Think and Make it Happen, by Dr. Augsto Cury, caught my eye because of the catchy title, interesting premise, and seemingly lofty claims. Who doesn’t want to eliminate their fears, master emotions, release creativity and even "reinvent your entire life". What follows in the book are some interesting ideas and tools for dealing with your inner self, but unfortunately it falls short of being that one book that will solve all the problems of life. Overall I’d give it 2-3 stars, and while some chapters were quite good and helpful to many, I would not make it a general recommendation to friends.
The book goes through Cury’s twelve principles for "thinking correctly" most of which are very helpful and reflect time-tested practices like setting goals, making good choices, knowing your limits, working through failure, taking personal control of your own life, staying positive, focusing on the present, and not acting rashly by letting emotions control your life.
The first chapter "Being the author of your own story I really liked because it does take a different tack on looking at your life from the outside and realizing that you are the author and director of what is going on in your life and inasmuch as you are willing to act to write the script and make the necessary changes in your life, you can radically impact the action and the plot in your story.
In the second chapter, Cury introduces his "DCD" technique for managing thoughts – that is, Doubt, Criticize, and Determine which will be mentioned throughout the book. In a nutshell this is the idea of monitoring your thoughts and picking off those that are negative or disturbing. Those negative thoughts should be challenged an analyzed critically and used for positive change or turned into something more helpful.
Where things started getting murky for me was later when Curry talked about "Protecting Your Memory" and even altering your memory. Curry continues to attempt to draw examples from the life of Jesus to support his principles. And in the memory chapter goes as far as to say that "Judas’s biggest mistake wasn’t the betrayal of Jesus but his failure to learn transparency and realize that his greatest problems were within him." This does sound like what I might expect to hear from a psychologist, but statements like this led me to be more critical and guarded about the rest of the book.
Curry continues with guidance on being a better listener and being open to dialogue – and I am a big fan of dialogue versus debate. He continues these ideas, which do build on each other, to working on listening to and responding to the dialogue within you own mind. True listening and productive dialogue are very important and are something people work a lifetime to do well, so spending time thinking and practicing these skills in really key.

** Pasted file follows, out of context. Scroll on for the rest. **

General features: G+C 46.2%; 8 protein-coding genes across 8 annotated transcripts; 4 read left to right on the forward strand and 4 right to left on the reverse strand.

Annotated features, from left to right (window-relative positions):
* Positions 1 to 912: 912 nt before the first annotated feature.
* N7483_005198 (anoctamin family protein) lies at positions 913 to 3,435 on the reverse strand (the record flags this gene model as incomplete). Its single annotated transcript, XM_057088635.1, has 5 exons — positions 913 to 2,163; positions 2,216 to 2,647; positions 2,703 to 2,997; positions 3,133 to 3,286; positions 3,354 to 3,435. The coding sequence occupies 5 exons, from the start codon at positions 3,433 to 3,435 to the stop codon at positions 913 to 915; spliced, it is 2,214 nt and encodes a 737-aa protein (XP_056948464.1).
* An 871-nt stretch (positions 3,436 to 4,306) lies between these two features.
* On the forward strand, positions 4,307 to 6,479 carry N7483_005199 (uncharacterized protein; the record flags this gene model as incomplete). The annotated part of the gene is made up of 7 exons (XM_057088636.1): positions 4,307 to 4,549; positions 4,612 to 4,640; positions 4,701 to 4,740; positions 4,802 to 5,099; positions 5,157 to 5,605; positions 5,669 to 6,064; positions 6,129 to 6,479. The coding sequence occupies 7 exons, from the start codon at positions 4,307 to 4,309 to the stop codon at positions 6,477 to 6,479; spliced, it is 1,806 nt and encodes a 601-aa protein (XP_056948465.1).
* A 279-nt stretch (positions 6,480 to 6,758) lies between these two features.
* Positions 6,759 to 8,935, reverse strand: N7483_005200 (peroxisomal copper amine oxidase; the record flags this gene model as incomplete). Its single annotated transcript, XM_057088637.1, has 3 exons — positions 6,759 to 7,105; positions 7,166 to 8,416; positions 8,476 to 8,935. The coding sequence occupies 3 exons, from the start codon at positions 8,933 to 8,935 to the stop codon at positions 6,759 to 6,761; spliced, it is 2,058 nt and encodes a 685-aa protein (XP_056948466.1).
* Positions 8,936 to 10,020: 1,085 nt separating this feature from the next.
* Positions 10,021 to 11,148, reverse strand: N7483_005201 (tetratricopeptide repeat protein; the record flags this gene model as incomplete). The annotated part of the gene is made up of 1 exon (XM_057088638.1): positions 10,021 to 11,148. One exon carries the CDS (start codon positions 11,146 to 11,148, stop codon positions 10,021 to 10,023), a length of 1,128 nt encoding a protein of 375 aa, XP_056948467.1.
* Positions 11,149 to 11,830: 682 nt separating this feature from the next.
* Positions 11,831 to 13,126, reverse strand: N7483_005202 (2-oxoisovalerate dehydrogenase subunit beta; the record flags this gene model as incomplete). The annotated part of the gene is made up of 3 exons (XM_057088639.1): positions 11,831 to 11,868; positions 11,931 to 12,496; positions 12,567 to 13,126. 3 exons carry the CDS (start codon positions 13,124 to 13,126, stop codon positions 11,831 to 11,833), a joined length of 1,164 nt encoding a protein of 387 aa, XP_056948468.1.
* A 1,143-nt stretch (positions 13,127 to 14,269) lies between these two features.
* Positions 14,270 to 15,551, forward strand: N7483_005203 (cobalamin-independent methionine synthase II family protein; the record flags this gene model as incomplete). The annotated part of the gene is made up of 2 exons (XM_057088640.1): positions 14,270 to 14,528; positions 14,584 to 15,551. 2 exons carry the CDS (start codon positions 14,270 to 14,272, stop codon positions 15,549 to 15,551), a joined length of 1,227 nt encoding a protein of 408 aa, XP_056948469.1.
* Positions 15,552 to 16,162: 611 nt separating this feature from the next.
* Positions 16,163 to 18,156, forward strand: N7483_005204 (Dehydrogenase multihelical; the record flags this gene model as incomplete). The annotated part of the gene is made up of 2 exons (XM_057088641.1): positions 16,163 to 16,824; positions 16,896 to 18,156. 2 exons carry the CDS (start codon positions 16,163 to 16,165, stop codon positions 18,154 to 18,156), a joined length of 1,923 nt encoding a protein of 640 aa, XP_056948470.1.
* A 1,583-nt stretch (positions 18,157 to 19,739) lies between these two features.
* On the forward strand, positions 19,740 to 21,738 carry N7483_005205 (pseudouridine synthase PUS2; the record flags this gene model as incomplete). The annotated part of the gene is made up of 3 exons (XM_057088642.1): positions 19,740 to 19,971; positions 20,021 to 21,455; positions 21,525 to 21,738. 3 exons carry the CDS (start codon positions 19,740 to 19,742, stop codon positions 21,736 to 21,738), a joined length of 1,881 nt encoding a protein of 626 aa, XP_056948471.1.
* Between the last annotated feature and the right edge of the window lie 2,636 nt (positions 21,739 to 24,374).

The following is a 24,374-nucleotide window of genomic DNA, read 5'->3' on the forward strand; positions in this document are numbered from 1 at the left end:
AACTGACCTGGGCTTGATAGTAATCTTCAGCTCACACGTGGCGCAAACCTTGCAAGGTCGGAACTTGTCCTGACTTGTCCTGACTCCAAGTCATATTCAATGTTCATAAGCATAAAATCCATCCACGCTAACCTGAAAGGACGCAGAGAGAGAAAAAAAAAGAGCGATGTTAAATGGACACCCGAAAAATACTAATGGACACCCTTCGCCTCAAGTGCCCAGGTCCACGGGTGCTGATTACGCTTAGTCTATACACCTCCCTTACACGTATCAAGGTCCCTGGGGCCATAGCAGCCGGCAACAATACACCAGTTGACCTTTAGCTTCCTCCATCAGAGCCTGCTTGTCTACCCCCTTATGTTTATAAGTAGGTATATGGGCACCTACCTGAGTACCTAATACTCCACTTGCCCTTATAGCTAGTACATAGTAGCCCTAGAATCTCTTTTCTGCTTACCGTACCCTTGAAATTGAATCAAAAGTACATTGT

But then we move into "contemplating beauty" and are urged to "allow everyday moments to become magical experiences" which can occasionally be true, but not in many of my everyday moments. Curry encourages the reader to use "Psycho-adaptation" to turn ugly things into beautiful things, like turning the pain of the loss of a loved to a focus on "new interests". Having been through some painful times, there is a time for mourning and grief where just "thinking happy thoughts" will not turn the loss into "magical experiences". It is the inconsistency of Cury’s ideas, from insightful to questionable, which prevent me from rating this book higher.
The chapter on Creativity seems rushed and out of sync with some of the others – there are much better coverage of Creativity in other entire books – and the chapter on being "Restored in Your Sleep" makes good points which would be key if a lack of sleep or troubled sleep were an issue in someone’s life.
From my view Cury gets back on track with his chapter on living an "Enterprising Lifestyle" by outlining how to be looking for change, willingness to act on change and take a risk, accepting failure as well as success, and living live as an exciting adventure.
But he then goes off on a tangent with a very "heady" chapter on "Thinking Existentially" where he tries to tie together all ideas of identity, cosmology, and religion – with a stress that "this book respects any form of belief, including atheism" – but at the same time making a case for a "God". The chapter floats between psychology, philosophy, theology, and never really "lands" in a way that makes it helpful to the reader. Again, this treatment of the topic further clouded my view of the chapters that really did seem to make sense and be helpful to me.
Overall the book was one that made me think and had some good insights, but it also caused doubts and made me critical of the content and author.